Selling tree stumps from Volta Lake didn’t make economic sense – GMA

The Ghana Maritime Authority says it gifted over eight thousand pieces of harvested tree stumps to some communities along the Volta Lake as part of its corporate social responsibility because it did not make economic sense to sell them.



The harvested wood which is known to have been submerged in the lake for more than 50 years is considered one of the most expensive and highly sought after in the wood processing industry.






But the Director-General of the Ghana Maritime Authority Mr. Thomas Kofi Alonsi briefing the media at an event organized by the Ministry of Transportation in Ada stated that upon a cost-benefit analysis it would have cost the GMA more money to cart the trees from where they were harvested for sale, hence decided to give it out for free.

“…We were not going to saddle ourselves with getting ourselves involved in the export of timber. Besides, I don’t think there was anything wrong with giving back to society to satisfy their needs. We did our analysis and we thought that having to cart the tree stumps from where they were to the nearest point where we could start talking about selling them it was going to add an additional cost t whatever we invested into harvesting of the tree and we thought that it didn’t make economic sense as far as we are concerned.”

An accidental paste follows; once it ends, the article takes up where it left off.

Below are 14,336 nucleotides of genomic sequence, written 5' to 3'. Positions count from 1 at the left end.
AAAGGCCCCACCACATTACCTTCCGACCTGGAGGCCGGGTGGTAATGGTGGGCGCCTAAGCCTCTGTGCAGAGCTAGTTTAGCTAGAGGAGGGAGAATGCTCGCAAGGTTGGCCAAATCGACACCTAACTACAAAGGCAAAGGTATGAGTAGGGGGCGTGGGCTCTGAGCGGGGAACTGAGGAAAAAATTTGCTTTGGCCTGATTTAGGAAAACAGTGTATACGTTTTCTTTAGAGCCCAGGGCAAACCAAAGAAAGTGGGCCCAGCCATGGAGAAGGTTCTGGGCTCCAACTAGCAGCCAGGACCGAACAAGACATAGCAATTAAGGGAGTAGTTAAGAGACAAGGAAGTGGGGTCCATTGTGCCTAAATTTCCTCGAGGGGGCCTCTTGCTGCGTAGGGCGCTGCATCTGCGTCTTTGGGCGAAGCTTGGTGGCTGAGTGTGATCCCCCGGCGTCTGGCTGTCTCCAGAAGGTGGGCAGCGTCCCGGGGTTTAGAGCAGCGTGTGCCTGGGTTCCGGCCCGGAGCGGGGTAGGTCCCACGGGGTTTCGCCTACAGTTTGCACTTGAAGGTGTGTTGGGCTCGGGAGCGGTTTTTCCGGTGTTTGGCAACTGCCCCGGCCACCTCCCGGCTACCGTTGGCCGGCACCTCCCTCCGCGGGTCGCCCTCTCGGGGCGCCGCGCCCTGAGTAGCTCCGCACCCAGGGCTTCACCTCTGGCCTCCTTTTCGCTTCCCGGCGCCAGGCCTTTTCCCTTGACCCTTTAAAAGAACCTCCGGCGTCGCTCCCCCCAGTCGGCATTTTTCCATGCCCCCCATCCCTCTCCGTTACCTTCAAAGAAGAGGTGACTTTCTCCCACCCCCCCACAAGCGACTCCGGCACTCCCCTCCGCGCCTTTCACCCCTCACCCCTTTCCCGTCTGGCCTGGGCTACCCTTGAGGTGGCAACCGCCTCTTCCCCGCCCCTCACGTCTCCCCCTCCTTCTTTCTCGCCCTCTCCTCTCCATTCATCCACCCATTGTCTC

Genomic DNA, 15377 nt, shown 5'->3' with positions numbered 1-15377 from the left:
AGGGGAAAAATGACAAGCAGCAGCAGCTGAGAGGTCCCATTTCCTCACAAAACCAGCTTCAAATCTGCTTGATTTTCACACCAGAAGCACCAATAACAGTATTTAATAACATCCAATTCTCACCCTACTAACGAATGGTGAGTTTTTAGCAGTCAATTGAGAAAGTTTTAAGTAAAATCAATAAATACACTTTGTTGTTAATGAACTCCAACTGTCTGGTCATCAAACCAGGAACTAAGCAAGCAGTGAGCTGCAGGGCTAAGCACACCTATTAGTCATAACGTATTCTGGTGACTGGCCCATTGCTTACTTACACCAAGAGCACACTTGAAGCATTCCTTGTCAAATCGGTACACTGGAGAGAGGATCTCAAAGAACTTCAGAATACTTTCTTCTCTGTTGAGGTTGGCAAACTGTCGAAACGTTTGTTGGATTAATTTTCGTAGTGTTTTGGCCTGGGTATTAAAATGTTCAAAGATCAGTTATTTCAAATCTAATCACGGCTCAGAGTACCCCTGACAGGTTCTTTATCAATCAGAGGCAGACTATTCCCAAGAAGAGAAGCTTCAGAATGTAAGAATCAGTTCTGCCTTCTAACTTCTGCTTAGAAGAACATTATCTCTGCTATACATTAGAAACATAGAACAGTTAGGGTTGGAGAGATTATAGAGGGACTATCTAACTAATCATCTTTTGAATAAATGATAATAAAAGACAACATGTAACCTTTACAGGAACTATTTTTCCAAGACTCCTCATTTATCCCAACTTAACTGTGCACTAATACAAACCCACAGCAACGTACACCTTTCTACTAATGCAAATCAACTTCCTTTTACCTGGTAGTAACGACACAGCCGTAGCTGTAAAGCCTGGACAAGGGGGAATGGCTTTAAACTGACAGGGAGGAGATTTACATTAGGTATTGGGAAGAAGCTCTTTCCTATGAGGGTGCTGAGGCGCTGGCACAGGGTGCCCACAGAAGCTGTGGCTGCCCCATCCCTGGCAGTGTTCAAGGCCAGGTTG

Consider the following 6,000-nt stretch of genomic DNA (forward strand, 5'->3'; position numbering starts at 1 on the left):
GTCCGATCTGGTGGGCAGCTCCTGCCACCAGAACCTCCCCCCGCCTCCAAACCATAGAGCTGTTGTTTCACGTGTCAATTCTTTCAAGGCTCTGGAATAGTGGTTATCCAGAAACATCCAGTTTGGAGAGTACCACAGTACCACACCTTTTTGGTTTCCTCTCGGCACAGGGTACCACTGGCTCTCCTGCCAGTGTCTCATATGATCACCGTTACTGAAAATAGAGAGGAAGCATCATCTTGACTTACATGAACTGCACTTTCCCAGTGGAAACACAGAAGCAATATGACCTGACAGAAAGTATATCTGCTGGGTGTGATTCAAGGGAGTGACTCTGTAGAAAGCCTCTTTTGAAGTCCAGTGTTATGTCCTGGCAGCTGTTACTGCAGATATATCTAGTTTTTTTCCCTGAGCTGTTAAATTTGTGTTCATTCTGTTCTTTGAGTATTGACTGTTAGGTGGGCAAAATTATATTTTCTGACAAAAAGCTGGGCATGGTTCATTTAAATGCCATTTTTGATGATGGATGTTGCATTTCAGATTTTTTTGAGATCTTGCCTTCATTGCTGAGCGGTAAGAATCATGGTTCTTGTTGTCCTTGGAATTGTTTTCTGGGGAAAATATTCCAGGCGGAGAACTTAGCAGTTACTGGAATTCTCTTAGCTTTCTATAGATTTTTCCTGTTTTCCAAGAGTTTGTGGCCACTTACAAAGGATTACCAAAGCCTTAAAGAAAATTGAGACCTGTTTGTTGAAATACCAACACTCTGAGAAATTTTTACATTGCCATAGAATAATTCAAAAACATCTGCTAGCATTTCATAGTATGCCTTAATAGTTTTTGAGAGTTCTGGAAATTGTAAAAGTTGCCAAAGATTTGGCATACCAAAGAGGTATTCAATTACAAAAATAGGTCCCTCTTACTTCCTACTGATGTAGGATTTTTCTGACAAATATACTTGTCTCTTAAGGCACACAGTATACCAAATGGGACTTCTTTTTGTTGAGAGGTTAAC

He added: “And even before we started giving them out the communities were stealing the wood because we don’t have any staff there to be watching over them.”

Mr. Thomas Alonsi noted that the main objective of the GMA in uprooting the tree stumps is to clear the navigation routes for safe transportation on the Volta Lake.

The GMA is mandated to ensure the safety of navigation both at sea and inland waterways.

In an effort to perform this mandate, the GMA contracted Kete Krachi Timber Recovery Ltd (KKTR) to harvest the tree stumps to make the lake navigable and curb rampant boat accidents along the channel crossings between Yeji- Makango and Yeji-Awujakope.

Beneficiary communities include Yeji, Awidzakope Awuja-kope in the Bono East region and Makango in the Savanna region.

The harvested tree stumps are said to be valued at millions of Ghana Cedis.

Boat accidents on the lake claimed thirty-one (31) lives in 2016, with a total of one hundred and thirty-five reported cases of injury. A total of thirteen (13) passengers died leaving twenty-six (26) people with various degrees of injuries in 2017.

Two boat accidents were recorded in 2018 which saw eleven deaths and leaving fifty-three (53) injured. With the removal of the tree stumps, the GMA is on the verge of proclaiming a –zero-boat-accident on the lake.

Meanwhile, the Ghana Maritime Authority has procured two boats to boost monitoring of activities on the Volta Lake to make it more safer.

Source: Kasapafmonline.com/102.5FM

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